Imagine, if you will, that Underbelly, the Houston Dairymaids, Blacksmith, Revival Market, Slow Dough Bread Co., a Jester King Brewery taproom, and a host of other creative companies from graphic designers to florists were housed in the same repurposed Houston industrial building. It almost warrants a movie trailer intro: “In a world….” where this is possible, where else would you need to go?
Connotations of the word “source” include everything from the prosaic Merriam’s-style “place where you get things” to the arcane Matrix-style existential wellspring of a species or culture. In Denver’s River North district, the Source embodies the full range of its definition: a repurposed foundry where one acquires basic goods yet can’t help but viscerally feel there is a larger movement afoot. Start-up costs and real estate can be prohibitively expensive for a small business, so it makes sense for a number of ventures to go in together on a collective co-op. The Source just happens to have assembled a perfect storm of artisanal vendors that appeal to the modern consumer, be they eco-conscious or merely discerning, hippy, hipster, or yuccie.
The primary draw on the evening we visited was a stop at Crooked Stave, a sour and wild ale brewery with a taproom housed at the back of the space. However, upon entering, we couldn’t help but put our names down at Acorn, the sister restaurant to Boulder’s Oak at Fourteenth and highly regarded in its own right, one of Bon Appétit’s 50 best new restaurants. We didn’t have reservations, but the accommodating hostess thought she could squeeze us in at the chef’s counter in an hour or two. Ample time, I thought, to tackle the taplist at Crooked Stave. Making good on their promise, we sat down later and owner/chef Steven Redzikowski did not disappoint with seasonal, wood fired dishes from mammoth lengths of bone marrow to delicate coal roasted beets to razor clam ceviche. The 1-2 punch was completed by beverage director Bryan Dayton with everything from complex house cocktails to simple yet deftly executed Old Fashioneds.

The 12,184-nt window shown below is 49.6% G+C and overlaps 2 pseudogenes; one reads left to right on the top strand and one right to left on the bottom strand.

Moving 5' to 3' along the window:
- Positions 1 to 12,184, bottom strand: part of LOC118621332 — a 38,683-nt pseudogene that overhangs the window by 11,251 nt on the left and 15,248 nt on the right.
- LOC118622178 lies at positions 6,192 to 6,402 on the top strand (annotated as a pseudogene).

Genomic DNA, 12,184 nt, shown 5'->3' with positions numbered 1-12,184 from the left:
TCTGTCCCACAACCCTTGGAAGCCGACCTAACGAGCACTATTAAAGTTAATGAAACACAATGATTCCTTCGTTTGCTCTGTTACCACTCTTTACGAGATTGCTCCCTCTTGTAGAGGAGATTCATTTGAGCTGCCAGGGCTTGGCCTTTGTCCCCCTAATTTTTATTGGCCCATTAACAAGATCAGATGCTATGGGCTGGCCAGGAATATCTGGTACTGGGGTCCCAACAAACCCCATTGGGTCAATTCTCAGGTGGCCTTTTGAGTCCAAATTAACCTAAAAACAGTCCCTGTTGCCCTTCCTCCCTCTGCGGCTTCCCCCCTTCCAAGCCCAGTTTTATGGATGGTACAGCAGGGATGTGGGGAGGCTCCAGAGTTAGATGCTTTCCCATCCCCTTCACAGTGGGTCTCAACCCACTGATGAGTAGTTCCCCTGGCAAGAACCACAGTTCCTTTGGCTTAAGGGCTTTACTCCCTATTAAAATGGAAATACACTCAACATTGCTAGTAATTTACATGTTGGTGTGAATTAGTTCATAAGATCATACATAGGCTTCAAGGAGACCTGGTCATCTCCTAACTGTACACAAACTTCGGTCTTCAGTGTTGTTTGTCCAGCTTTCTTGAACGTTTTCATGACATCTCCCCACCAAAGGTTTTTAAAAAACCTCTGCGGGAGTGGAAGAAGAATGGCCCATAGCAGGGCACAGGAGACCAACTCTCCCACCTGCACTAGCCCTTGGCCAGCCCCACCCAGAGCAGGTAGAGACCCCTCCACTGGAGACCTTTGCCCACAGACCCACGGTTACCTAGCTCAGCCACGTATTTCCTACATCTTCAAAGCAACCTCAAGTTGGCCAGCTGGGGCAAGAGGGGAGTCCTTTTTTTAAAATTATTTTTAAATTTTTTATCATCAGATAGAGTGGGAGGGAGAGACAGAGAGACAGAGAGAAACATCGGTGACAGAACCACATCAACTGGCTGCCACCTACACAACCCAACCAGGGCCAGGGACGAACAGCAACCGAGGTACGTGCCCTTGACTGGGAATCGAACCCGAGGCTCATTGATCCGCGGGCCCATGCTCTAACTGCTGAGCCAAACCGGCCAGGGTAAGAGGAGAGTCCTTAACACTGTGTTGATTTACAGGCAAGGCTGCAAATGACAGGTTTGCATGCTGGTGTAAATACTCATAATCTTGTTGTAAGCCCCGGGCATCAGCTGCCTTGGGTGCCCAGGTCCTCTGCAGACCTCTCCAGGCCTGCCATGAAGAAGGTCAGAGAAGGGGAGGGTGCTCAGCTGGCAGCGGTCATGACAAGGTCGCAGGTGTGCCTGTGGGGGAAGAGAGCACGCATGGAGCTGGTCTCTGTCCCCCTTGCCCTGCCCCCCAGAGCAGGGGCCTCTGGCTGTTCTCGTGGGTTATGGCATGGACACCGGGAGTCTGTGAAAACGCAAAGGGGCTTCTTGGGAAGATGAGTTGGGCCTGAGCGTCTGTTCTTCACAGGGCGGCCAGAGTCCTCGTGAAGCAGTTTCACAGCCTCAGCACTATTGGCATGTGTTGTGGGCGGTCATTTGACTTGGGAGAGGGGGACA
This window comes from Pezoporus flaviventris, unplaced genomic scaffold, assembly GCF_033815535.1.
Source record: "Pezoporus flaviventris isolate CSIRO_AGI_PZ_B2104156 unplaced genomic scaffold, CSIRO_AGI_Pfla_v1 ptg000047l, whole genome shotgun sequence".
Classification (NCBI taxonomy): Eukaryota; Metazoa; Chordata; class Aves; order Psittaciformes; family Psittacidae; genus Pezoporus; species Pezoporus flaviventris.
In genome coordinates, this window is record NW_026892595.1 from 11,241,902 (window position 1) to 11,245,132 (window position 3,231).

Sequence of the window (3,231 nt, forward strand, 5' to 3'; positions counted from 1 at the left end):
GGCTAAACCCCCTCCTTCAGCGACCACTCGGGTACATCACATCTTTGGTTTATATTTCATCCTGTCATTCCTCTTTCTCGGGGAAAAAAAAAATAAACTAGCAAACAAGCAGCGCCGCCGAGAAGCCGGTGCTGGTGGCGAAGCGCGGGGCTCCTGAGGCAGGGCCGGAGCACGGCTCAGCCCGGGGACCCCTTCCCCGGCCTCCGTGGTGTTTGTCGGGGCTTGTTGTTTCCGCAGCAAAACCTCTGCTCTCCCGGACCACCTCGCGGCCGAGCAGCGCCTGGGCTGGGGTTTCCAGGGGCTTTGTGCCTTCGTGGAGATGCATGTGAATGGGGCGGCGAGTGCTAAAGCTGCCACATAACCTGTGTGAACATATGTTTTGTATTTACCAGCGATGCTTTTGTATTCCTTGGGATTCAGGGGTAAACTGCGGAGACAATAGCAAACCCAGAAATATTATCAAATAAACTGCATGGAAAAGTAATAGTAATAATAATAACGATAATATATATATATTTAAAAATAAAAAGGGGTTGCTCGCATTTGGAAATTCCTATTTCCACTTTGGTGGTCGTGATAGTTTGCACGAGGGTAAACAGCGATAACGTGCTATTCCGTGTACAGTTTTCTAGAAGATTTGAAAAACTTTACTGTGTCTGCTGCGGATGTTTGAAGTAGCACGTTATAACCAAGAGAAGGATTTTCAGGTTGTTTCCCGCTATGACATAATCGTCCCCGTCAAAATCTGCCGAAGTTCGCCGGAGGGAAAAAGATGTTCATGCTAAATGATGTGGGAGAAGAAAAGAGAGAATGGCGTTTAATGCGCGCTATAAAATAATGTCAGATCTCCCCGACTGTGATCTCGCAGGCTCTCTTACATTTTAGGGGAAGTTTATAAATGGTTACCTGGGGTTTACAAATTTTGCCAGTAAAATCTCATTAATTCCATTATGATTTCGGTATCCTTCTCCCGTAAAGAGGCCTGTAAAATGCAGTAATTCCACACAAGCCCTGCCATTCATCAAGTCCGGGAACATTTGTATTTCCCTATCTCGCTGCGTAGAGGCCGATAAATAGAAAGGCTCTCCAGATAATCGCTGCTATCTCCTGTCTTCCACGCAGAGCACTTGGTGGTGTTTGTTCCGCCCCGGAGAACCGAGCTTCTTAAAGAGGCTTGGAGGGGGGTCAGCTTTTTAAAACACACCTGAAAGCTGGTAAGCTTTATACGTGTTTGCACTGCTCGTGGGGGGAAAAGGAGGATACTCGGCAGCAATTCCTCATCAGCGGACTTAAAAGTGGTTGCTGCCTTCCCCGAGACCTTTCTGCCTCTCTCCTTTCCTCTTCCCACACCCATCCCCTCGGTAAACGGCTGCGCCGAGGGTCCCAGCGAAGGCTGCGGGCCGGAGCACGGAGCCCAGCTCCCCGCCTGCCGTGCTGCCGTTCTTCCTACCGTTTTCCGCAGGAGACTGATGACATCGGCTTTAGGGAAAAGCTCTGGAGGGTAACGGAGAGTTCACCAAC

The rest of the space is filled out by Babette’s Artisan Bakers, Boxcar Coffee Roasters, a cheese and spice shop called Mondo Market, specialty bottle shop the Proper Pour, Comida taquería, and others, including the design firm behind the Source’s logo and Slow Food Denver, a chapter of local and fair trade group Slow Food USA and Slow Food International. In the middle of the common area sits the Yacht Club, a full service bar serving craft beer and cocktails as well as small plates from Acorn. A relaxed spot for chefs and staff getting off work to relax alongside patrons after shops start closing up, or just to watch people wandering about with their aged goudas and flaky croissants.
Would that Houston had such a one-stop shop; I might never leave. It’d be easy to just park oneself with a book or a laptop from soup to nuts, grabbing lunch, groceries, dinner, and drinks without ever unplugging. Recently opened Weights + Measures has launched inside a mid-century industrial warehouse on Caroline St, espousing a similar philosophy, with coffee, wine, bakery, and restaurant. “In a world…” where Houston has the Source?Share this: